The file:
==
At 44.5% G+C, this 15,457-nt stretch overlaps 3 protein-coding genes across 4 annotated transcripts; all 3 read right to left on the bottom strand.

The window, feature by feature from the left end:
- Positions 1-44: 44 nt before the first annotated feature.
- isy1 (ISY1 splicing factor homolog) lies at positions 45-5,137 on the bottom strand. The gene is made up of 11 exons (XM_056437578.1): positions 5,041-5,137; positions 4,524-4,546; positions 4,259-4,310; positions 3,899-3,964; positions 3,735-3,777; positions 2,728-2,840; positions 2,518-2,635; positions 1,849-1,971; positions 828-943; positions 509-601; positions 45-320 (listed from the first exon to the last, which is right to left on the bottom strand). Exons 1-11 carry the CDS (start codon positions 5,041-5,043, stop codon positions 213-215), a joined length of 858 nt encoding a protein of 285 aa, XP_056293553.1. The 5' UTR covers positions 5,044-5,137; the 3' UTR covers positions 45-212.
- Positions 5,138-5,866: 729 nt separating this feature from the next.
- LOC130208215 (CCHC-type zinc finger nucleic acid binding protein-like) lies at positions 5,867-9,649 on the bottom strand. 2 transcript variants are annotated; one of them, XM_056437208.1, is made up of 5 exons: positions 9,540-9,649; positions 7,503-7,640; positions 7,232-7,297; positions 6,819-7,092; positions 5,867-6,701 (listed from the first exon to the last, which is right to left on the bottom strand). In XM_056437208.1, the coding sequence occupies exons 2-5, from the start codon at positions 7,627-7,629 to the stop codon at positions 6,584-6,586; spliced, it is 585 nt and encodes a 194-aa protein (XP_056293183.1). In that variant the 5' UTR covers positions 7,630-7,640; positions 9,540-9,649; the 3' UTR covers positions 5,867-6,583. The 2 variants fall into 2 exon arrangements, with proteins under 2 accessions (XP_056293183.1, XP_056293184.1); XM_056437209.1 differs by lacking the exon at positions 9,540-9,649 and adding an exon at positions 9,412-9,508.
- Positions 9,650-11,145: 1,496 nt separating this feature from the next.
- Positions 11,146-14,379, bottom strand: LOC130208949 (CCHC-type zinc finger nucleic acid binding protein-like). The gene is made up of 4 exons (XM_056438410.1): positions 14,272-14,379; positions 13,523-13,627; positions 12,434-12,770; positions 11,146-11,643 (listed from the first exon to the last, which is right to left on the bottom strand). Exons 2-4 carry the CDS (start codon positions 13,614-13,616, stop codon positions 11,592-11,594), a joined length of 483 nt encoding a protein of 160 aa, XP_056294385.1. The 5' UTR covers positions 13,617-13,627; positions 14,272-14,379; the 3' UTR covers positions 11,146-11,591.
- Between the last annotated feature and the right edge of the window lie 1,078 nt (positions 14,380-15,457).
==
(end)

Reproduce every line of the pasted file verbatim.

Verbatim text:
At 44.5% G+C, this 15,457-nt stretch overlaps 3 protein-coding genes across 4 annotated transcripts; all 3 read right to left on the bottom strand.

The window, feature by feature from the left end:
- Positions 1-44: 44 nt before the first annotated feature.
- isy1 (ISY1 splicing factor homolog) lies at positions 45-5,137 on the bottom strand. The gene is made up of 11 exons (XM_056437578.1): positions 5,041-5,137; positions 4,524-4,546; positions 4,259-4,310; positions 3,899-3,964; positions 3,735-3,777; positions 2,728-2,840; positions 2,518-2,635; positions 1,849-1,971; positions 828-943; positions 509-601; positions 45-320 (listed from the first exon to the last, which is right to left on the bottom strand). Exons 1-11 carry the CDS (start codon positions 5,041-5,043, stop codon positions 213-215), a joined length of 858 nt encoding a protein of 285 aa, XP_056293553.1. The 5' UTR covers positions 5,044-5,137; the 3' UTR covers positions 45-212.
- Positions 5,138-5,866: 729 nt separating this feature from the next.
- LOC130208215 (CCHC-type zinc finger nucleic acid binding protein-like) lies at positions 5,867-9,649 on the bottom strand. 2 transcript variants are annotated; one of them, XM_056437208.1, is made up of 5 exons: positions 9,540-9,649; positions 7,503-7,640; positions 7,232-7,297; positions 6,819-7,092; positions 5,867-6,701 (listed from the first exon to the last, which is right to left on the bottom strand). In XM_056437208.1, the coding sequence occupies exons 2-5, from the start codon at positions 7,627-7,629 to the stop codon at positions 6,584-6,586; spliced, it is 585 nt and encodes a 194-aa protein (XP_056293183.1). In that variant the 5' UTR covers positions 7,630-7,640; positions 9,540-9,649; the 3' UTR covers positions 5,867-6,583. The 2 variants fall into 2 exon arrangements, with proteins under 2 accessions (XP_056293183.1, XP_056293184.1); XM_056437209.1 differs by lacking the exon at positions 9,540-9,649 and adding an exon at positions 9,412-9,508.
- Positions 9,650-11,145: 1,496 nt separating this feature from the next.
- Positions 11,146-14,379, bottom strand: LOC130208949 (CCHC-type zinc finger nucleic acid binding protein-like). The gene is made up of 4 exons (XM_056438410.1): positions 14,272-14,379; positions 13,523-13,627; positions 12,434-12,770; positions 11,146-11,643 (listed from the first exon to the last, which is right to left on the bottom strand). Exons 2-4 carry the CDS (start codon positions 13,614-13,616, stop codon positions 11,592-11,594), a joined length of 483 nt encoding a protein of 160 aa, XP_056294385.1. The 5' UTR covers positions 13,617-13,627; positions 14,272-14,379; the 3' UTR covers positions 11,146-11,591.
- Between the last annotated feature and the right edge of the window lie 1,078 nt (positions 14,380-15,457).